Top Leaderboard, Site wide
October 1, 2014
Truthdig: Drilling Beneath the Headlines
Help us grow by sharing
and liking Truthdig:
Sign up for Truthdig's Email NewsletterLike Truthdig on FacebookFollow Truthdig on TwitterSubscribe to Truthdig's RSS Feed

Newsletter

sign up to get updates






The Underground Girls of Kabul


Truthdig Bazaar more items

 
Report

Thoreau’s Walden Pond Heats Up

Email this item Email    Print this item Print    Share this item... Share

Posted on Jan 16, 2014

By Tim Radford, Climate News Network

timhettler (CC BY 2.0)

This piece first appeared at Climate News Network.

LONDON—Walden, where Henry David Thoreau planted beans on land that had yielded only cinquefoil, blackberries, johnswort and sweet wild fruits, is changing. The trees and shrubs around Walden Pond are now out on average 18 days earlier than 150 years ago, when Thoreau made his observations. And, according to US scientists in the journal New Phytologist, native species could lose out to invasive shrubs such as the Japanese barberry.

Concord in Massachusetts occupies a special place in America’s history: it was the site of the first battle of the war of independence in the 18th century, and later it was immortalised by the writings of Thoreau. But the 19th century author did more than publish elegant observations of the natural economy. He also recorded the first moment when leaves emerged on the trees around Walden Pond, near Concord, and did so for five years between 1852 and 1860.

Caroline Polgar, a student at Boston University, decided to repeat his observations. What she found was surprising: “All species – no exceptions – are leafing out earlier now than they did in Thoreau’s time. On average, woody plants in Concord leaf out 18 days earlier now.”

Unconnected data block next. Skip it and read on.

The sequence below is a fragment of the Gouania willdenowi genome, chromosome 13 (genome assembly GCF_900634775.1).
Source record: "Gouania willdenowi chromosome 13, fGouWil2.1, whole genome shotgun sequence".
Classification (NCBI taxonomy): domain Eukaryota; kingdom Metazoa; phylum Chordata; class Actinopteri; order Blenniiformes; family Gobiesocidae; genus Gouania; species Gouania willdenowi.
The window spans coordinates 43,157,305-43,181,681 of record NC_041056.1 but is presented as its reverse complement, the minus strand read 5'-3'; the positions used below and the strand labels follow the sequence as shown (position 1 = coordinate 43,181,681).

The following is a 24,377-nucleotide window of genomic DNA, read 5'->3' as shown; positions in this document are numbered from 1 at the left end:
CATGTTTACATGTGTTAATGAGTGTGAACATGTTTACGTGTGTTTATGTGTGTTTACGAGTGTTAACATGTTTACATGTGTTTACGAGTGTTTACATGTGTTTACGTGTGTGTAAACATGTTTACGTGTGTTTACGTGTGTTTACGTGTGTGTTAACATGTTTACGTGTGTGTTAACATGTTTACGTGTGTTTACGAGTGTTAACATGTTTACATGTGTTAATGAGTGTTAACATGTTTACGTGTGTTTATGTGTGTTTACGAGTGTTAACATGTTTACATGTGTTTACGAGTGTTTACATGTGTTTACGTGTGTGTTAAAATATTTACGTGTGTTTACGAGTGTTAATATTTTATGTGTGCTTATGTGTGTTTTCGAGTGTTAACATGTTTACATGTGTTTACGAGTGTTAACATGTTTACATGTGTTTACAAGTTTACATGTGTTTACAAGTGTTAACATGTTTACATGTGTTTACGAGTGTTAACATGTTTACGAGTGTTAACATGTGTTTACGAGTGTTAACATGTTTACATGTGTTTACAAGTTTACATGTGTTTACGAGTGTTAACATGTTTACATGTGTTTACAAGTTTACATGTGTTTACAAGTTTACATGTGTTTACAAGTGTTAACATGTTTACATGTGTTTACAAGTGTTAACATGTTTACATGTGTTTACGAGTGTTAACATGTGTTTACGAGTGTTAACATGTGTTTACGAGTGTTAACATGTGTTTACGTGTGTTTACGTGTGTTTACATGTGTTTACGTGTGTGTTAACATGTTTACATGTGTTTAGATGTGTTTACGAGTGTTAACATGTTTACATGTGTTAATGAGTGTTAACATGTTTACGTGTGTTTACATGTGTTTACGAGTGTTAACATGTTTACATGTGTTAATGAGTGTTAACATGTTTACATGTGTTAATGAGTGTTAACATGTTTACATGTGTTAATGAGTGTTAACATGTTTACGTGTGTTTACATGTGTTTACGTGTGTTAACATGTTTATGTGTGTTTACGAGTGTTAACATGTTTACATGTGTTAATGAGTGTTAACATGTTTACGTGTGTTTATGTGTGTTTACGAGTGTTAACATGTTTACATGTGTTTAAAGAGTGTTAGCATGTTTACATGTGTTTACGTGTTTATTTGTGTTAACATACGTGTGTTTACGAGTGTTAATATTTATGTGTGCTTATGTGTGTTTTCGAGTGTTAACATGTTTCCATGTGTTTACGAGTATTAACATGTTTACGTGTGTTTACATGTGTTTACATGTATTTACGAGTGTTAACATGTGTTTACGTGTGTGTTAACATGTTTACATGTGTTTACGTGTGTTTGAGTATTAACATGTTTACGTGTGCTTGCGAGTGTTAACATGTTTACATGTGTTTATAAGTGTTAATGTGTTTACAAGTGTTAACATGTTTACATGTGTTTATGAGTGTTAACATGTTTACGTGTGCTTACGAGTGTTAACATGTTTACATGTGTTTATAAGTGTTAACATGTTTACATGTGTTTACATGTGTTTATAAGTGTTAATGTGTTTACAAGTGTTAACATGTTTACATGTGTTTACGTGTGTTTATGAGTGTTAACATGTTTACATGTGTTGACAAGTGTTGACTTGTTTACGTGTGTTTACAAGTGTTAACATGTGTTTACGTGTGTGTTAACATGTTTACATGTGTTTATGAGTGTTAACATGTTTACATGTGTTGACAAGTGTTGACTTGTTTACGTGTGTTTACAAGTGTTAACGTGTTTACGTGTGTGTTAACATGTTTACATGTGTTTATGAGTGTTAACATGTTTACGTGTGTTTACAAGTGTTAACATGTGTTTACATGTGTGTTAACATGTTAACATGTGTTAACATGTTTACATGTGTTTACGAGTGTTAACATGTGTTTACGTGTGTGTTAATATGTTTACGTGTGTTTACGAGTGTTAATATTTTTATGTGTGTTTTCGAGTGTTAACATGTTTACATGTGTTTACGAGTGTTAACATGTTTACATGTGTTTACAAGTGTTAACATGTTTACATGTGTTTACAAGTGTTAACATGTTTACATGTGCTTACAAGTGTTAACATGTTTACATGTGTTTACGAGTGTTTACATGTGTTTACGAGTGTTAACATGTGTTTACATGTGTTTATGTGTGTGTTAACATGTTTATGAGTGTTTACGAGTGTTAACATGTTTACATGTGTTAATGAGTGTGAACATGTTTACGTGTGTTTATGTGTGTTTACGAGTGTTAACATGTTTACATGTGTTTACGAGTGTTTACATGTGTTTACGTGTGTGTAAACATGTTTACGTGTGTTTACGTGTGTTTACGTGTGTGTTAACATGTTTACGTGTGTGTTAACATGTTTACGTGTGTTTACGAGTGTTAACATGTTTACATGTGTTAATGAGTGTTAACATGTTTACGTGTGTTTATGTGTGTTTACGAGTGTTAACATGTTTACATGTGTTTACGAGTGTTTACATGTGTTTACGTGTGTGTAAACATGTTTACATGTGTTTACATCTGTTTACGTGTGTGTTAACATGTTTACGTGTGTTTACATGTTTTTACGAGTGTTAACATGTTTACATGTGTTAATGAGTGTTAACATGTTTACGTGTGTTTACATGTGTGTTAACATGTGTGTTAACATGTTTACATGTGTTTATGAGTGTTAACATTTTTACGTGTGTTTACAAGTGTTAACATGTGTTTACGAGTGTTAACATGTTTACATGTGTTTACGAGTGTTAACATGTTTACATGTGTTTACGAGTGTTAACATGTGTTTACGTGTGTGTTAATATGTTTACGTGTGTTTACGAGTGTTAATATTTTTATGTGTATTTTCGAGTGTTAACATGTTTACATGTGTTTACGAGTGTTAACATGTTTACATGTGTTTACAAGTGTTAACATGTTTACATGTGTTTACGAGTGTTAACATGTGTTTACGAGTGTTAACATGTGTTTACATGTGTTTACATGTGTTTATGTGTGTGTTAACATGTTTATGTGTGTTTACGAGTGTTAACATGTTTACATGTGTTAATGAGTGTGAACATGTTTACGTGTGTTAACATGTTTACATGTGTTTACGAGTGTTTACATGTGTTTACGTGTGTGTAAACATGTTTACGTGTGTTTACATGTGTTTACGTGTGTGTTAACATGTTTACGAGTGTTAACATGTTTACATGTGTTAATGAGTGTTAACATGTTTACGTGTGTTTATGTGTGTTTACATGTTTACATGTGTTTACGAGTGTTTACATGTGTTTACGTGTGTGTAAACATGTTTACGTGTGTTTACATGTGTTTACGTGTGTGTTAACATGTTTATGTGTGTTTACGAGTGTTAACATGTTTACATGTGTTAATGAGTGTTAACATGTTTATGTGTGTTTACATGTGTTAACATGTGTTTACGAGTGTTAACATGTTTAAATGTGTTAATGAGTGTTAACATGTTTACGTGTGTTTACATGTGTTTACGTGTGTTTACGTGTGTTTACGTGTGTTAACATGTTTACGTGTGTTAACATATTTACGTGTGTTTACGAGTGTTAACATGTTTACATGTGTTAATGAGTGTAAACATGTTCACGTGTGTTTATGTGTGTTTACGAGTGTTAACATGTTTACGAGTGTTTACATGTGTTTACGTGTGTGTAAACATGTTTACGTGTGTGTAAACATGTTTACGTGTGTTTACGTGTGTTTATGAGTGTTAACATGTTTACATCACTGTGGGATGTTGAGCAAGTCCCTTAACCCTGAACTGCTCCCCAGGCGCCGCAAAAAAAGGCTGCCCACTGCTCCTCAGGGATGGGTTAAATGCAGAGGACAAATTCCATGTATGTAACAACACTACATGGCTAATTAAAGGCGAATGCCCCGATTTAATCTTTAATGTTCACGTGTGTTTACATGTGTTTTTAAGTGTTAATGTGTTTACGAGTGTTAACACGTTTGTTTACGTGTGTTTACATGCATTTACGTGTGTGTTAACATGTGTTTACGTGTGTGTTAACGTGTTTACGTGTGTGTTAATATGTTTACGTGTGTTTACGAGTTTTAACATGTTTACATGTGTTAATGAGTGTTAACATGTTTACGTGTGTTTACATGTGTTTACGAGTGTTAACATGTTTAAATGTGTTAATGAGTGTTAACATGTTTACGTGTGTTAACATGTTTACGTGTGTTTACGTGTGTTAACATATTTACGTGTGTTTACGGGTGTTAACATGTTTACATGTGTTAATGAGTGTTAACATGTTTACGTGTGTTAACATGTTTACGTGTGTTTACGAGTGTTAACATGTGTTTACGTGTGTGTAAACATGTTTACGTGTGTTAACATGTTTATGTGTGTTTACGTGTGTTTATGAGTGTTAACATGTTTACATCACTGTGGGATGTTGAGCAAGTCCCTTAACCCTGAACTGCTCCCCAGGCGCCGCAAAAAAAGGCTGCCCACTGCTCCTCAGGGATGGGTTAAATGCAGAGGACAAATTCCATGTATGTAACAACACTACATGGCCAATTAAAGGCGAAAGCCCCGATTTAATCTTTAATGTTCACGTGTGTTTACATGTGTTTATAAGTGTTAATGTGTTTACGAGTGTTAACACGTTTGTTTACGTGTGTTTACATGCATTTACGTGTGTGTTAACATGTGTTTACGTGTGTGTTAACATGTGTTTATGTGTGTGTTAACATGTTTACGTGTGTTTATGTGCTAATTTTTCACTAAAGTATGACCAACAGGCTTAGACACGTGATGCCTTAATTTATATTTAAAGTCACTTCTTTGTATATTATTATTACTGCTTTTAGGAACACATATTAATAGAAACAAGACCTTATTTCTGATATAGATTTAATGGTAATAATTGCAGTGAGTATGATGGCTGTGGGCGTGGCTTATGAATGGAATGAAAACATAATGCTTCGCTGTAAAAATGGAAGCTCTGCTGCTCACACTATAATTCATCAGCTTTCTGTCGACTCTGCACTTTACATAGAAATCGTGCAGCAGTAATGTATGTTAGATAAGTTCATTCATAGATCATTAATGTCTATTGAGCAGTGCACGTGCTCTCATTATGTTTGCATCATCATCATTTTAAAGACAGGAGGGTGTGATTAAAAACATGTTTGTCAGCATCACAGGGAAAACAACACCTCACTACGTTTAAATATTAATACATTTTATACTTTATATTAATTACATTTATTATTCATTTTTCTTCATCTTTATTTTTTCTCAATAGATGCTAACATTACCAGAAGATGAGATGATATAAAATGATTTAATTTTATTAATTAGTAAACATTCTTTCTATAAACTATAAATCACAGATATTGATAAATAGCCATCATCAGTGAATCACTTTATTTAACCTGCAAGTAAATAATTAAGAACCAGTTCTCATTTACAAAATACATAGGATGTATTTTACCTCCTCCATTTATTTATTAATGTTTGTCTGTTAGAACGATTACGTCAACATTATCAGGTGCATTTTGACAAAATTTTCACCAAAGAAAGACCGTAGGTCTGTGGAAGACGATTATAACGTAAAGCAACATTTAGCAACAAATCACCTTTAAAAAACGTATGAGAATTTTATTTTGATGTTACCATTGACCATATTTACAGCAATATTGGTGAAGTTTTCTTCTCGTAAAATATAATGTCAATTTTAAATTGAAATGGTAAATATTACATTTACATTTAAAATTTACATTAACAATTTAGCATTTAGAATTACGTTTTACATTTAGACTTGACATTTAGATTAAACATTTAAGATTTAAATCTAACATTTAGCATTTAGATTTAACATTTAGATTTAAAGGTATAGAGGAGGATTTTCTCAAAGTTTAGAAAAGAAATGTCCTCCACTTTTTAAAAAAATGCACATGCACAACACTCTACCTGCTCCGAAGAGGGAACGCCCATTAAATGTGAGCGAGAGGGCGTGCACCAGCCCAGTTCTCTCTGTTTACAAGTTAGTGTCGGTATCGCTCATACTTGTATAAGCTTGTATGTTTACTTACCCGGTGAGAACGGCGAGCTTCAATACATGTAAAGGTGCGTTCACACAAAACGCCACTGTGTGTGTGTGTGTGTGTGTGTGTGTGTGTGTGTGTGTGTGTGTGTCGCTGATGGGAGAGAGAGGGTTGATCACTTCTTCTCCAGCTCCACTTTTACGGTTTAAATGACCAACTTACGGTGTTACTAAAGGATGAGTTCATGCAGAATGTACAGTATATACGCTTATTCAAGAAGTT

Advertisement

Square, Site wide
Between 2009 and 2013 she and her fellow author Amanda Gallinat made observations of 43 woody plants in the region. They also tested 50 species by collecting dormant twigs and placing them in water to see when leaves unfurled in unusually warm laboratory conditions.

Double jeopardy

“We found compelling evidence that invasive shrubs such as Japanese barberry are ready to leaf out quickly once they are exposed to warm temperatures in the lab even in the middle of winter, whereas native shrubs, like highbush blueberry, and native trees, like red maple, need to go through a longer winter chilling period before they can leaf out – and even then their response is slow”, said Gallinat.

“The experiments show that as spring weather continues to warm, it will be the invasive shrubs that will be best able to take advantage of the changing conditions.”

Richard Primack, third author and professor of biology at Boston University, said: “We see that climate change is creating a whole new risk for native plants in Concord.

“Weather in New England is unpredictable, and if plants leaf out early in warm years, they risk having their leaves damaged by a surprise frost. But if plants wait to leaf out until all chance of frost is lost, they may lose their competitive advantage.”


New and Improved Comments

If you have trouble leaving a comment, review this help page. Still having problems? Let us know. If you find yourself moderated, take a moment to review our comment policy.

 
Right 1, Site wide - BlogAds Premium
 
Right 2, Site wide - Blogads
 
Join the Liberal Blog Advertising Network
 
 
 
Right Skyscraper, Site Wide
 
Join the Liberal Blog Advertising Network
 

A Progressive Journal of News and Opinion   Publisher, Zuade Kaufman   Editor, Robert Scheer
© 2014 Truthdig, LLC. All rights reserved.

Like Truthdig on Facebook